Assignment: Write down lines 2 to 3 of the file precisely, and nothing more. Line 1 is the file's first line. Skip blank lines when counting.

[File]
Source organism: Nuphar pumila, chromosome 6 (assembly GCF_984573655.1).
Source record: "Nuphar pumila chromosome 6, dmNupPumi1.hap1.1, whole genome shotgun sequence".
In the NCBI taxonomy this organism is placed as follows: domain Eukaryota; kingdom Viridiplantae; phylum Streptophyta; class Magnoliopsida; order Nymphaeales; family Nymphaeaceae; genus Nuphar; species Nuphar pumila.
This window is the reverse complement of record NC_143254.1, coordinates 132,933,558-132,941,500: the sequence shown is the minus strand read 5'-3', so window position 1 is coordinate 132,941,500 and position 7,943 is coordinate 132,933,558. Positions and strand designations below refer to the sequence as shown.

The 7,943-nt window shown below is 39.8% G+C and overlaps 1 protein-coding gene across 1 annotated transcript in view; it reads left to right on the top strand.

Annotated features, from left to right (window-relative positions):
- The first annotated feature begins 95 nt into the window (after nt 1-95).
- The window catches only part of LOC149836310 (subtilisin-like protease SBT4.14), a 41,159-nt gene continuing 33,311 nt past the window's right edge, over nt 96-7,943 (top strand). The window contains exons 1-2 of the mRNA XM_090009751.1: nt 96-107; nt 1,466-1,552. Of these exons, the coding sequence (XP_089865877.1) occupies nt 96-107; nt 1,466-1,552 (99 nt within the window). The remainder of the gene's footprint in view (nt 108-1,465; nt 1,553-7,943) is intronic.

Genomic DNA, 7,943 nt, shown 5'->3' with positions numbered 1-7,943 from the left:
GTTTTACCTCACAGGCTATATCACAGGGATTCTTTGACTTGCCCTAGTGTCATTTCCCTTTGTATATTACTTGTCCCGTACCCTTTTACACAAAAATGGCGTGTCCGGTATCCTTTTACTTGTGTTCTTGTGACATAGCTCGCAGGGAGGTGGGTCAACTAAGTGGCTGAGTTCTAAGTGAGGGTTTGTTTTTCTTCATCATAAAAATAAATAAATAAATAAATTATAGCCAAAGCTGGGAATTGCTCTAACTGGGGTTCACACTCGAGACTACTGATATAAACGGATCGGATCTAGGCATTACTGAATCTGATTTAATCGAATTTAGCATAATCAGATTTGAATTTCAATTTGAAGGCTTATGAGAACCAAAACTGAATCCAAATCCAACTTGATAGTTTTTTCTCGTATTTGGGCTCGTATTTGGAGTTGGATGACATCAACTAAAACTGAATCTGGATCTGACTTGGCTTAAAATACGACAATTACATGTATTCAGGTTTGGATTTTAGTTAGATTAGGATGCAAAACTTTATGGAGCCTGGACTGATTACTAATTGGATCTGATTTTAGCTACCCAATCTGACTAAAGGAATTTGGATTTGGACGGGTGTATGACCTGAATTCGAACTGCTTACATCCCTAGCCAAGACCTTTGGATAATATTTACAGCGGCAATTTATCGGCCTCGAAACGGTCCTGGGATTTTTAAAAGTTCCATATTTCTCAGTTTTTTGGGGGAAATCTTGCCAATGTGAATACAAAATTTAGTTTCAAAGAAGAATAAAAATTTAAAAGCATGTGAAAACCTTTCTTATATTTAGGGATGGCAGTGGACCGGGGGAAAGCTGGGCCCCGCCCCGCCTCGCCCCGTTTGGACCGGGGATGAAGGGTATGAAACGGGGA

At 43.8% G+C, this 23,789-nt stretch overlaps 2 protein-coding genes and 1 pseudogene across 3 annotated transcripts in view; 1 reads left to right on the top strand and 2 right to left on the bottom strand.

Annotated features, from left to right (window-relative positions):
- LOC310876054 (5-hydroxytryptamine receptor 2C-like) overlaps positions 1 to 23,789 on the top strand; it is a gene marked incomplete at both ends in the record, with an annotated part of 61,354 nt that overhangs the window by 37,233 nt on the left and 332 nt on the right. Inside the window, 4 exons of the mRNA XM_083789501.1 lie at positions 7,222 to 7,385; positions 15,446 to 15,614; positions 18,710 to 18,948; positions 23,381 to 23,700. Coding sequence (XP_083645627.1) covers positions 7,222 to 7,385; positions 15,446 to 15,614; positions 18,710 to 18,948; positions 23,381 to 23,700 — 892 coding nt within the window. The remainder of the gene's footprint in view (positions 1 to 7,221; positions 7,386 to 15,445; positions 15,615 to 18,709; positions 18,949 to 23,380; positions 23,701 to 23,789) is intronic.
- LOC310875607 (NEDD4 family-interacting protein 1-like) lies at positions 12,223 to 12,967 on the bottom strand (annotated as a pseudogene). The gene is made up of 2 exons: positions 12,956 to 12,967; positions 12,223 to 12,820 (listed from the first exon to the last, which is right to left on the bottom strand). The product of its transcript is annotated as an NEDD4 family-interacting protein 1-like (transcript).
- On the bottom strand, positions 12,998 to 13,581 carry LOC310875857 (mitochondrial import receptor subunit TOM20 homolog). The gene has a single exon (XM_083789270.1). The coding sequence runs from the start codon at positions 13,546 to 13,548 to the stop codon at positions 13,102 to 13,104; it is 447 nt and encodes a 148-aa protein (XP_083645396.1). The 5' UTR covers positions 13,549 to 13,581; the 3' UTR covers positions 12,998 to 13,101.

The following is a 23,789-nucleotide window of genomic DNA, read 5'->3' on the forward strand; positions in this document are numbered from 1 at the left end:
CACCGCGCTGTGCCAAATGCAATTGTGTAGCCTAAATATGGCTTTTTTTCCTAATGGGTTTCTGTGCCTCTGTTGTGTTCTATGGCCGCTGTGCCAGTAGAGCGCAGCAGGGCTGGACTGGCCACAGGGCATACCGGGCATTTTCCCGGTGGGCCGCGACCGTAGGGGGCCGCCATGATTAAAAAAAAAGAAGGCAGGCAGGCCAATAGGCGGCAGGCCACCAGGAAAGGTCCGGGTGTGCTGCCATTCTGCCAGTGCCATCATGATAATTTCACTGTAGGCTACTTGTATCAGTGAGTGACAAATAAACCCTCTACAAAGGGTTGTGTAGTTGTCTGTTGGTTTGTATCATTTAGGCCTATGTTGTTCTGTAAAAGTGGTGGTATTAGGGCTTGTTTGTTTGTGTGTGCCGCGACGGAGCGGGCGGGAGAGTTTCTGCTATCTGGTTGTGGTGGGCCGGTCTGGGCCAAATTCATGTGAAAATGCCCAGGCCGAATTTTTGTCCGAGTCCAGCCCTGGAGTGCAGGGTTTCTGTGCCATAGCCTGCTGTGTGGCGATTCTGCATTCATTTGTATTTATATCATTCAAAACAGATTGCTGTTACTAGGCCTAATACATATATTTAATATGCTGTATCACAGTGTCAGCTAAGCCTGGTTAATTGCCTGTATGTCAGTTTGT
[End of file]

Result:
Source record: "Nuphar pumila chromosome 6, dmNupPumi1.hap1.1, whole genome shotgun sequence".
In the NCBI taxonomy this organism is placed as follows: domain Eukaryota; kingdom Viridiplantae; phylum Streptophyta; class Magnoliopsida; order Nymphaeales; family Nymphaeaceae; genus Nuphar; species Nuphar pumila.